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Contents:
Program 914

1. the candles of Aromescence
2. Marengo Cave
3. artist Dan Dutton
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Season 9 Menu

Marshall County

Producer: Jennifer Belcher
Videographers: David Brinkley, Chris Mueller


Lighting the Way

Aromescence candles

Bill Bowen was in the insurance investment game, but was growing tired of his jet-lagged corporate life. Meanwhile, his wife, Sheila, was looking for a way to contribute to the household income without having to put their two young children into day care. Their solution to both dilemmas was Aromescence, a candle-making company they started in a small building next to their home. When we visited in 2002, this Marshall County business was shipping out some 3,000 cases of 8- or 16-ounce candles every year.

Sheila was the manufacturing division, hand-crafting the candles in a workshop that looks like an overgrown kitchen. Bill was marketing and publicity, in charge of rounding up distributors and handling sales. The children helped, too, making the business truly a family affair.

The goal at Aromescence was to create candles that lasted a long time, burned evenly, and kept their scent. The Bowens estimated that 70% of their manufacturing cost was in “triple-scenting” each candle so that it would still fill a room with fragrance when it was down to its last wax. Many of the scents Aromescence offered were pretty typical—vanilla bean, apple pie, holiday spice. But others were definitely inspired by their Kentucky birthplace: Bluegrass Mornings, Wildcat Fever, Bourbon Ball, or Equestrian Dream, anyone?

The business was sold in 2004 and is now known as Triplescent Candles and Creations.

Watch This Story (5:23)




Southern Indiana

For more information:
Marengo Cave, P.O. Box 217, Marengo, IN 47140, (812) 365-2705

Producer: Dave Shuffett
Videographer: Michael Follmer
Audio: Charlie Bissell
Editor: Jay Akers


Spelunker’s Delight

Marengo Cave

Across the Ohio River and upstream a little, host Dave Shuffett next visits Southern Indiana’s Marengo Cave—with faithful companion Sadie right behind, of course.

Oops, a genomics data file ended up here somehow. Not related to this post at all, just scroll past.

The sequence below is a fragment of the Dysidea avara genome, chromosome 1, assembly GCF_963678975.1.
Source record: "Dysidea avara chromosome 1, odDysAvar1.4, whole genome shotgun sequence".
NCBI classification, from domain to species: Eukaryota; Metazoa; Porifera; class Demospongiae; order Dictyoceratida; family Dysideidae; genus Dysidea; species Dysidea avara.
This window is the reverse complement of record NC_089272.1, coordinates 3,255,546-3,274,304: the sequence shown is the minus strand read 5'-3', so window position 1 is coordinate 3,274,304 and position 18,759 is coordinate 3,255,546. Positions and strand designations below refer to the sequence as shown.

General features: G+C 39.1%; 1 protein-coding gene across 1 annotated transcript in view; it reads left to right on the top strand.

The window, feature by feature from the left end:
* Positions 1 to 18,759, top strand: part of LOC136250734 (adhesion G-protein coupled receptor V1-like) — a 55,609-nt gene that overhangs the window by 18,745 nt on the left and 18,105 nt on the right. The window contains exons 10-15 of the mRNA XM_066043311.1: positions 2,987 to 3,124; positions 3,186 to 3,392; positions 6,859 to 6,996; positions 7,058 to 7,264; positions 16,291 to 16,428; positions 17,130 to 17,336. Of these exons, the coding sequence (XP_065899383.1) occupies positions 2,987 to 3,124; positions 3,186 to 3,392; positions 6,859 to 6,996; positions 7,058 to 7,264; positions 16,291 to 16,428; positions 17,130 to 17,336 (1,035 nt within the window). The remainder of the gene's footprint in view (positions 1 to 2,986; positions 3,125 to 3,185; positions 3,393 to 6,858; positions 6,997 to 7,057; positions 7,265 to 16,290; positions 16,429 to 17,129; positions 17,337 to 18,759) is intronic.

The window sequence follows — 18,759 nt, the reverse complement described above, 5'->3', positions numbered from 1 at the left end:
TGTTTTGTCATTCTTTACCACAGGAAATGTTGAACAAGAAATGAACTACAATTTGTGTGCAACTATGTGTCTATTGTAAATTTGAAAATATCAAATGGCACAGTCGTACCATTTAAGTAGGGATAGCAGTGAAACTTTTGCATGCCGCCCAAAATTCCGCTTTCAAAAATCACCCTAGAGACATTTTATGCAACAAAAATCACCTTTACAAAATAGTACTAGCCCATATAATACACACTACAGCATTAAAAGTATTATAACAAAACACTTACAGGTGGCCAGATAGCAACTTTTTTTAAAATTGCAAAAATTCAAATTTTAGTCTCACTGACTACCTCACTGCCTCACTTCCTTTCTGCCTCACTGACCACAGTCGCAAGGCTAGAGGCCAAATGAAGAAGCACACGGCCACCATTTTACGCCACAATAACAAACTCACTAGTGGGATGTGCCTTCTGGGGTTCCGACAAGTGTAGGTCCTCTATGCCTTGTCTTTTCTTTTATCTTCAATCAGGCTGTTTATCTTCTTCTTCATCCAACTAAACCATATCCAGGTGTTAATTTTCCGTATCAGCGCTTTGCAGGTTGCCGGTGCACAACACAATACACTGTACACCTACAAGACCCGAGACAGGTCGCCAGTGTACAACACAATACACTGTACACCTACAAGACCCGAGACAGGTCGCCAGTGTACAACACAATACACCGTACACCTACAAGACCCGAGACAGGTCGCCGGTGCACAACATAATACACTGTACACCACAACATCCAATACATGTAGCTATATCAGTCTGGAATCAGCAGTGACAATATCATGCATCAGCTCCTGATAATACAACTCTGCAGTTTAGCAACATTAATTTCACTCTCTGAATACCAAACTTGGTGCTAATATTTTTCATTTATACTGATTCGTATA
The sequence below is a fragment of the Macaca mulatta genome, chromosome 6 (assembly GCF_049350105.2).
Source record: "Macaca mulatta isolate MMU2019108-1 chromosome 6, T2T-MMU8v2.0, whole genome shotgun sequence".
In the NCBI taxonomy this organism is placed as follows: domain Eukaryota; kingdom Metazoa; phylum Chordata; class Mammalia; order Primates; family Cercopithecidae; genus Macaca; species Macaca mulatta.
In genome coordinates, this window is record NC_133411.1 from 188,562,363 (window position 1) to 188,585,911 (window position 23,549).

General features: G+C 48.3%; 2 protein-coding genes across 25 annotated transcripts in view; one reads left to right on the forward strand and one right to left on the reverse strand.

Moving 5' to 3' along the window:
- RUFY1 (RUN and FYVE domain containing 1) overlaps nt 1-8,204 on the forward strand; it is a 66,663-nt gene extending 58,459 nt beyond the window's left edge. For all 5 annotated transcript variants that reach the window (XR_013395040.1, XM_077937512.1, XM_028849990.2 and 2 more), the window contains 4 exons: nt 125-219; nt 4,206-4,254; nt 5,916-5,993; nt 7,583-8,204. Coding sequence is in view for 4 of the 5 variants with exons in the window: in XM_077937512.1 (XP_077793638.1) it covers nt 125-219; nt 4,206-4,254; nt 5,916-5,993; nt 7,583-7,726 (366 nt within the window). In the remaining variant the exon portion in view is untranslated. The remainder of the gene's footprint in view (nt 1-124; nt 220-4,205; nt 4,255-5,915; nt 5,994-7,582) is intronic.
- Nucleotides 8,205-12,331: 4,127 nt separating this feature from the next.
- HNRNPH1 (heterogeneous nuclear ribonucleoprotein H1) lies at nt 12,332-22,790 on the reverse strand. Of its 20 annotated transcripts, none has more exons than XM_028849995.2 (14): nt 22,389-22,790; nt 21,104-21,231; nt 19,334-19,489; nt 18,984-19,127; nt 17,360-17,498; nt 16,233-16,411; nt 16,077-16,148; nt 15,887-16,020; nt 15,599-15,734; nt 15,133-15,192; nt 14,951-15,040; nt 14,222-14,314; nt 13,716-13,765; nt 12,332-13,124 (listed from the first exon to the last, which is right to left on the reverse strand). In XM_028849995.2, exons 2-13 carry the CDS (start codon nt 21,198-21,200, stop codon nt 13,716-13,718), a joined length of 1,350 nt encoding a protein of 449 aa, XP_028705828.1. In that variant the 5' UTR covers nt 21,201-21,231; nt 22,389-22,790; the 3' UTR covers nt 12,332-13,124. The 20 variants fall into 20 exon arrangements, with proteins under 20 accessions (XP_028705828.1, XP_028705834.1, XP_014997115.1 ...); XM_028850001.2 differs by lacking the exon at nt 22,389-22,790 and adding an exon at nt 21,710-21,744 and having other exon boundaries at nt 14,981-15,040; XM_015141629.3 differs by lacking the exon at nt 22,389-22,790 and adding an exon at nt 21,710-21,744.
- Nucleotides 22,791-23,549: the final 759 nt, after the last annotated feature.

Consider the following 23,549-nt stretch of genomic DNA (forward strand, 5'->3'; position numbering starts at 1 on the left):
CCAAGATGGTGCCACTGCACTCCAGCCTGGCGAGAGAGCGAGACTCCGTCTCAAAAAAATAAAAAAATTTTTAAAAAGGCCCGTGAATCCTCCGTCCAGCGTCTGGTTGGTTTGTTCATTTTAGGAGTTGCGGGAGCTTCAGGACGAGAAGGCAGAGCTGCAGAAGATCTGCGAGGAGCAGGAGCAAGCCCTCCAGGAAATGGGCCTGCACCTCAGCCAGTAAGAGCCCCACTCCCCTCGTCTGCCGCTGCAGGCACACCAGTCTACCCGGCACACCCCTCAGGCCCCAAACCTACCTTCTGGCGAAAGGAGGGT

What the two adventurers discover is one of the country’s prettiest show caves. In fact, the U.S. Department of the Interior designated it a National Natural Landmark in 1984, describing it as “the most beautifully decorated cavern in the interior lowlands of the U.S.”

The first recorded visit to Marengo Cave was in 1883, when two children noticed an opening in the bottom of a sinkhole and climbed in to investigate. Today’s visitors can choose between walking tours that wind past such attractions as the Rock of Ages, Sherwood Forest, and the Crystal Palace or wilder excursions that guarantee hands-and-knees crawling and mud. The park also offers opportunities for canoeing, rappelling, climbing, and other recreation. The cave itself is privately owned.

Marengo Cave is located about 45 miles northwest of Louisville. Take I-64 to exit 118, then go west about 25 miles on Indiana State Road 64.

Watch This Story (10:16)




Pulaski County

For more information:
Daniel Dutton

Producer: Jennifer Belcher
Videographer: David Brinkley


Painting in Pulaski

Artist Dan Dutton

Our final segment also features natural beauty, but this time as seen through an artist’s eyes. Somerset painter Dan Dutton heads out to observe wildflowers in their natural setting, then returns to his studio to render what he has seen on canvas. He also talks about his views on humankind’s relationship to the natural world.

Though this segment focuses on painting, Dan is a multimedia creator. An accomplished musician and composer, he wrote The Stone Man, an opera with modern dance and video projection that premiered at the Kentucky Opera in 1990. He also created, over the course of more than a decade, an ambitious four-part cycle of dance operas called The Secret Commonwealth that fuses folk and world-beat music; fantastic sets and costumes; and an allegorical story containing elements from Native American, Asian, and other mythologies. Two of the operas aired on KET.

Watch This Story (7:33)


SEASON 9 PROGRAMS: 901902903904905906907908909: Along Highway 62
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